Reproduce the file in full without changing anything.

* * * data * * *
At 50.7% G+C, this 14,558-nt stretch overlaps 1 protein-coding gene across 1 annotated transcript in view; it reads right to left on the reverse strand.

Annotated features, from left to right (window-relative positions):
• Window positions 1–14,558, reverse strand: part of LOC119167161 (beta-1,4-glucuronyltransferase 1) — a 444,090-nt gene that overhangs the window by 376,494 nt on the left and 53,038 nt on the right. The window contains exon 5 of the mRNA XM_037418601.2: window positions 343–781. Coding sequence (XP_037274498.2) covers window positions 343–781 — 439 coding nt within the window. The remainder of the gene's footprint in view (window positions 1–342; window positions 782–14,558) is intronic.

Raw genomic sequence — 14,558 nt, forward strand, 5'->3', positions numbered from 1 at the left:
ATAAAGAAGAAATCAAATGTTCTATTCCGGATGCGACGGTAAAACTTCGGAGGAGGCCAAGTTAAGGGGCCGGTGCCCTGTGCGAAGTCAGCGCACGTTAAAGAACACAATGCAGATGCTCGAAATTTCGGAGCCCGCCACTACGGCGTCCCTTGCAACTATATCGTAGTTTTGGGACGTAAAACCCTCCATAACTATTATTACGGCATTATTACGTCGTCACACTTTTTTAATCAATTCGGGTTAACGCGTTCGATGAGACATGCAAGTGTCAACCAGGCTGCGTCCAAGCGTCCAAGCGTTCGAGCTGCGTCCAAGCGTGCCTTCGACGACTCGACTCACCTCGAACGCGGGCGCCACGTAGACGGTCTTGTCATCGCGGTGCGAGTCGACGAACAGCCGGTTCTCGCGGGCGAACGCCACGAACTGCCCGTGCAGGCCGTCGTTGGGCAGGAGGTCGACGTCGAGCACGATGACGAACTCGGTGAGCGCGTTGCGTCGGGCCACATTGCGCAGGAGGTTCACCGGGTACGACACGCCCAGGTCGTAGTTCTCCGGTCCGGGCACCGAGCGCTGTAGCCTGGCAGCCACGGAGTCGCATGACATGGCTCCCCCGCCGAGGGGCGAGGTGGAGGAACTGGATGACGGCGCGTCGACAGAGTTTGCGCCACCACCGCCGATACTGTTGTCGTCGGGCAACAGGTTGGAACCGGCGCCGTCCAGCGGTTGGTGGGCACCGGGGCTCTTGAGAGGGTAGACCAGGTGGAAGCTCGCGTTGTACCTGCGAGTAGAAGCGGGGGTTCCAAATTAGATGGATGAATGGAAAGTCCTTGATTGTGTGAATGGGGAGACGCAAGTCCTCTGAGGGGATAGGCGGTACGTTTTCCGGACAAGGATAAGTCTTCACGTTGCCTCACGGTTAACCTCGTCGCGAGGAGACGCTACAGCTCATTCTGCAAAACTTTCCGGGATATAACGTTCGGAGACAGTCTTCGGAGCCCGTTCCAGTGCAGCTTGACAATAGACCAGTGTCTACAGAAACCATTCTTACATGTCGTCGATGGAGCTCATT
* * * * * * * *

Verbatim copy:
At 50.7% G+C, this 14,558-nt stretch overlaps 1 protein-coding gene across 1 annotated transcript in view; it reads right to left on the reverse strand.

Annotated features, from left to right (window-relative positions):
• Window positions 1–14,558, reverse strand: part of LOC119167161 (beta-1,4-glucuronyltransferase 1) — a 444,090-nt gene that overhangs the window by 376,494 nt on the left and 53,038 nt on the right. The window contains exon 5 of the mRNA XM_037418601.2: window positions 343–781. Coding sequence (XP_037274498.2) covers window positions 343–781 — 439 coding nt within the window. The remainder of the gene's footprint in view (window positions 1–342; window positions 782–14,558) is intronic.

Raw genomic sequence — 14,558 nt, forward strand, 5'->3', positions numbered from 1 at the left:
ATAAAGAAGAAATCAAATGTTCTATTCCGGATGCGACGGTAAAACTTCGGAGGAGGCCAAGTTAAGGGGCCGGTGCCCTGTGCGAAGTCAGCGCACGTTAAAGAACACAATGCAGATGCTCGAAATTTCGGAGCCCGCCACTACGGCGTCCCTTGCAACTATATCGTAGTTTTGGGACGTAAAACCCTCCATAACTATTATTACGGCATTATTACGTCGTCACACTTTTTTAATCAATTCGGGTTAACGCGTTCGATGAGACATGCAAGTGTCAACCAGGCTGCGTCCAAGCGTCCAAGCGTTCGAGCTGCGTCCAAGCGTGCCTTCGACGACTCGACTCACCTCGAACGCGGGCGCCACGTAGACGGTCTTGTCATCGCGGTGCGAGTCGACGAACAGCCGGTTCTCGCGGGCGAACGCCACGAACTGCCCGTGCAGGCCGTCGTTGGGCAGGAGGTCGACGTCGAGCACGATGACGAACTCGGTGAGCGCGTTGCGTCGGGCCACATTGCGCAGGAGGTTCACCGGGTACGACACGCCCAGGTCGTAGTTCTCCGGTCCGGGCACCGAGCGCTGTAGCCTGGCAGCCACGGAGTCGCATGACATGGCTCCCCCGCCGAGGGGCGAGGTGGAGGAACTGGATGACGGCGCGTCGACAGAGTTTGCGCCACCACCGCCGATACTGTTGTCGTCGGGCAACAGGTTGGAACCGGCGCCGTCCAGCGGTTGGTGGGCACCGGGGCTCTTGAGAGGGTAGACCAGGTGGAAGCTCGCGTTGTACCTGCGAGTAGAAGCGGGGGTTCCAAATTAGATGGATGAATGGAAAGTCCTTGATTGTGTGAATGGGGAGACGCAAGTCCTCTGAGGGGATAGGCGGTACGTTTTCCGGACAAGGATAAGTCTTCACGTTGCCTCACGGTTAACCTCGTCGCGAGGAGACGCTACAGCTCATTCTGCAAAACTTTCCGGGATATAACGTTCGGAGACAGTCTTCGGAGCCCGTTCCAGTGCAGCTTGACAATAGACCAGTGTCTACAGAAACCATTCTTACATGTCGTCGATGGAGCTCATT